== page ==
Quran II, 30-31:
وَإِذْ قَالَ رَبُّكَ لِلْمَلَٰٓئِكَةِ إِنِّى جَاعِلٌ فِى ٱلْأَرْضِ خَلِيفَةً ۖ قَالُوٓاْ أَتَجْعَلُ فِيهَا مَن يُفْسِدُ فِيهَا وَيَسْفِكُ ٱلدِّمَآءَ وَنَحْنُ نُسَبِّحُ بِحَمْدِكَ وَنُقَدِّسُ لَكَ ۖ قَالَ إِنِّىٓ أَعْلَمُ مَا لَا تَعْلَمُونَ
The love for the garden is part of the first approach, a symbol and prefiguration of Paradise. It is constrained within a predetermined order, by which the randomness is eliminated and the excess that nature has left itself can put on stage, flowers, trees and water. The garden is, of course, the mark of a rich residence or the escape place of the prince. It can aspire to be a microcosm. Maybe this is the sense of the zoological garden of Samarra which lay on a surface of 50km2 furrowed by channels that surrounded the spaces intended for wild beasts, while the harmless animals circulated freely between visitors. (The miniatures can tell a lot): An enclosure that surrounds an orchard, which is the most frequent case, a pomegranate that embellishes a courtyard with a fountain in the center, are poor, daily transcriptions of the early garden, but always a microcosm.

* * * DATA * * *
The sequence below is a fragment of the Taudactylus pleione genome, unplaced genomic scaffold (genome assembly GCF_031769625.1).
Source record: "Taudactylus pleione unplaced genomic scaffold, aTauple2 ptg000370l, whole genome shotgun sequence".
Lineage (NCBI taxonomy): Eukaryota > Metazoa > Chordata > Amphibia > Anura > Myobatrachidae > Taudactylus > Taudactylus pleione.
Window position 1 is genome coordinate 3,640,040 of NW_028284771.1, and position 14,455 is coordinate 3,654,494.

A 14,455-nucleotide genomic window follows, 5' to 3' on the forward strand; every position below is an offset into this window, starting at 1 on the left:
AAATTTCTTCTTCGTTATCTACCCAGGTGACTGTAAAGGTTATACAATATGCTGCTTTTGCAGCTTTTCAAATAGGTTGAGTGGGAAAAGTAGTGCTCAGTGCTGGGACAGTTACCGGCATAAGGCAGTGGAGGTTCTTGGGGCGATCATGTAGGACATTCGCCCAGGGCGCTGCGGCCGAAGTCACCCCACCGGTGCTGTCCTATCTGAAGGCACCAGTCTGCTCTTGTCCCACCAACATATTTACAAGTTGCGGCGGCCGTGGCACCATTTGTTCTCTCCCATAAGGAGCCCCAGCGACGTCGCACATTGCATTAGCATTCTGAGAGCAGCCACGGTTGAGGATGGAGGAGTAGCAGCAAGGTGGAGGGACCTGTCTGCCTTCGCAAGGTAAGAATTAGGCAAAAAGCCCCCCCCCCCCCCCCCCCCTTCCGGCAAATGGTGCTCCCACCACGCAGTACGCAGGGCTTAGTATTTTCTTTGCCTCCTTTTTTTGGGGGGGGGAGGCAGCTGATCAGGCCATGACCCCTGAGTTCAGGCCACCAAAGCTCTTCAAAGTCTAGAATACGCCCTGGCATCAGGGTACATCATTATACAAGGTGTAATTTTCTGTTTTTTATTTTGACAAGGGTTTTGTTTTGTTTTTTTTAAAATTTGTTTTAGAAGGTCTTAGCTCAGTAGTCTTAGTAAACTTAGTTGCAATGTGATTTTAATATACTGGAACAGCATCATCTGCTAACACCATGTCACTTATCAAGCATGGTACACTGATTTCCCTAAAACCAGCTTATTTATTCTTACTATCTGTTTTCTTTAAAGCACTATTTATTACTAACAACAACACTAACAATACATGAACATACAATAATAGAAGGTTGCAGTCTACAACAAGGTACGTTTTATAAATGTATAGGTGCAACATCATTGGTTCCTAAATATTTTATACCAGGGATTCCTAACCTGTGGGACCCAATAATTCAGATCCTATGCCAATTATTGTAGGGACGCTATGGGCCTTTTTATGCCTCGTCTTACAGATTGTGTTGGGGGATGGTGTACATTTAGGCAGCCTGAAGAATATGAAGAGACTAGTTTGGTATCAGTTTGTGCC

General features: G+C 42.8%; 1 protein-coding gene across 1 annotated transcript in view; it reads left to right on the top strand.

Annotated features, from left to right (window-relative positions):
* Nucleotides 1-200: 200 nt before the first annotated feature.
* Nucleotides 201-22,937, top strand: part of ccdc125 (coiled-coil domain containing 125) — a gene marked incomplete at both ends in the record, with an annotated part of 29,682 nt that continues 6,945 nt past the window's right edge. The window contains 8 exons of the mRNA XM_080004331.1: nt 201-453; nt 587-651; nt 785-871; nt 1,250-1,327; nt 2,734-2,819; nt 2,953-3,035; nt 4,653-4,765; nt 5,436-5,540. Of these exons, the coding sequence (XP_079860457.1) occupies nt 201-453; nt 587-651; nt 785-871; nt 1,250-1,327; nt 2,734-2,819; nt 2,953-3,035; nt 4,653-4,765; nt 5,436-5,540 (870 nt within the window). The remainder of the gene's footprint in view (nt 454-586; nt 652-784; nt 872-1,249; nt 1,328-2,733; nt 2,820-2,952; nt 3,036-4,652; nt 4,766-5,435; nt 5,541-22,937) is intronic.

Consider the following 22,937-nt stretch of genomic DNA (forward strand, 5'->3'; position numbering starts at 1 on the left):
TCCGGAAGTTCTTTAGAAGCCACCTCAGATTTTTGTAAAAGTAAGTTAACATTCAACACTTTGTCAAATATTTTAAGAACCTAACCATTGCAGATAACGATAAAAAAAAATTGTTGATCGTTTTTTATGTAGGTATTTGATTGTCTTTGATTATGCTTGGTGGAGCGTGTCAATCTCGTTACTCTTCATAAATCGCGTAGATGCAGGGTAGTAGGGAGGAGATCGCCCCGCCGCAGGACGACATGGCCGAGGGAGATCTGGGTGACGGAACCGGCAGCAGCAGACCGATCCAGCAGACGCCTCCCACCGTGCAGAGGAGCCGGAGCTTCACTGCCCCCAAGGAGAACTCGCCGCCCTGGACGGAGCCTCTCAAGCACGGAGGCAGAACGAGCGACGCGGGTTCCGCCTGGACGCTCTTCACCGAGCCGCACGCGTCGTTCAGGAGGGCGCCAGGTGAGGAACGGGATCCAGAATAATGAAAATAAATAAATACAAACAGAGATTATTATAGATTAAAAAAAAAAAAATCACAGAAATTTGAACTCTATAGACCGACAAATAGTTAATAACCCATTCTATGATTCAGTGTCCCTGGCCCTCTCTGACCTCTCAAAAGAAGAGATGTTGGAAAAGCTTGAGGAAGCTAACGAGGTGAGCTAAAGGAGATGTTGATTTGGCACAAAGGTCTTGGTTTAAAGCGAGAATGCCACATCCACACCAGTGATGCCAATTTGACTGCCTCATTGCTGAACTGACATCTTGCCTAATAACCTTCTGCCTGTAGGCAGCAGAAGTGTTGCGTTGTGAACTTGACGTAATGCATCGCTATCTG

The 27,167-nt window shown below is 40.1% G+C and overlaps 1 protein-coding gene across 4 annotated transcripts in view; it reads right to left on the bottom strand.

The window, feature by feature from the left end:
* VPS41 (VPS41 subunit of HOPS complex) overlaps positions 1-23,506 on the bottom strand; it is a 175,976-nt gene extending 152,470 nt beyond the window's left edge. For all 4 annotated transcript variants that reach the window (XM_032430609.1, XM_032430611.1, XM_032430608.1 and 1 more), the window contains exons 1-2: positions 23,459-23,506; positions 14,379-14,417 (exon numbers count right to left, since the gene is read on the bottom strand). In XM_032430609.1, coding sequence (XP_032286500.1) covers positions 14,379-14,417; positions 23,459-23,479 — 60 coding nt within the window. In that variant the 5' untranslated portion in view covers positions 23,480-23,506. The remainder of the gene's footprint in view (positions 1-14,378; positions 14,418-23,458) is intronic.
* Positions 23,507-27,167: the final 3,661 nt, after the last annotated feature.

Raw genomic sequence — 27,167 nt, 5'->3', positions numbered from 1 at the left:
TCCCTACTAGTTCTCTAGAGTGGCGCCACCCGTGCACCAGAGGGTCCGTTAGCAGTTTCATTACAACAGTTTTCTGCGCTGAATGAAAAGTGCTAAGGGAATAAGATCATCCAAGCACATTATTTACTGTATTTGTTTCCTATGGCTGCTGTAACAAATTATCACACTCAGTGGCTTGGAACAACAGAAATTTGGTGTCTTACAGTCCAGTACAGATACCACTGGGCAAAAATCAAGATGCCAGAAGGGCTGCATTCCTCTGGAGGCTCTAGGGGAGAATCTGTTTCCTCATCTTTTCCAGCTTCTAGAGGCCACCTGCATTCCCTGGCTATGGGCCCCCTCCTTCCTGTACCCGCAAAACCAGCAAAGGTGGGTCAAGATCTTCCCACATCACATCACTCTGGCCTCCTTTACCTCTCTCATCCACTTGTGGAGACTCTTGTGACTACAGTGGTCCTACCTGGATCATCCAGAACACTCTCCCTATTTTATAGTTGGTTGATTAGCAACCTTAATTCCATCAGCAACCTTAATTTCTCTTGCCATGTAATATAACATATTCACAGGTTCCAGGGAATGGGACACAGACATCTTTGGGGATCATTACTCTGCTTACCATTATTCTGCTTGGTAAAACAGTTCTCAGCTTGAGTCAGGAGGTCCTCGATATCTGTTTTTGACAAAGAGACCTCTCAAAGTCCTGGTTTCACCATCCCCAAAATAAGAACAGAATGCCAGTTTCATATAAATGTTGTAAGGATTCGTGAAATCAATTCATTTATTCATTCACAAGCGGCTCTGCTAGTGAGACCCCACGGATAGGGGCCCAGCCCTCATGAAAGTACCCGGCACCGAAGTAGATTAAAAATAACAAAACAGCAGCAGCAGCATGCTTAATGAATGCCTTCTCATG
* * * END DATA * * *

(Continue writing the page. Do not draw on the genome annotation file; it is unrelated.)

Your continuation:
Of course, it is not as easy as in Egypt… (text from Nasir-i Khusraw), or in the oases of Syria. Complementary, rather than contrasting, is the other approach to nature. This is interesting, however, only when there are far-sighted signatories. What is extraordinary confirms God’s free creative power, although it could be revealed as hostile. Man cannot make himself more other than an attentive witness. The habit to cataloging, to encyclopedism, to the analysis of the details that connote the Islamic medieval production does not translate, if not occasionally, into methodical investigation about nature. There is no geology or botany in its own right.
The modernity of the medieval Islam is in the interest of the experimentation, which justifies such attention to the case, even if it is limited to the search for the general law that presides not only over that case, but over all the other cases of the same type.
Lo sguardo sulla natura è antropocentrico. La vita umana ne è la misura. Il risvolto della cosa è la preoccupazione di utilizzare al meglio quanto Allahﷻ ha messo a disposizione dell’uomo.
Il segno che l’uomo deve lasciare su questa natura, dono divino, deve essere positivo, metterne in evidenza le potenzialità senza alterarne la fisionomia a dimostrazione della gratitudine verso il Creatore e della consapevolezza della centralità dell’uomo nel progetto divino.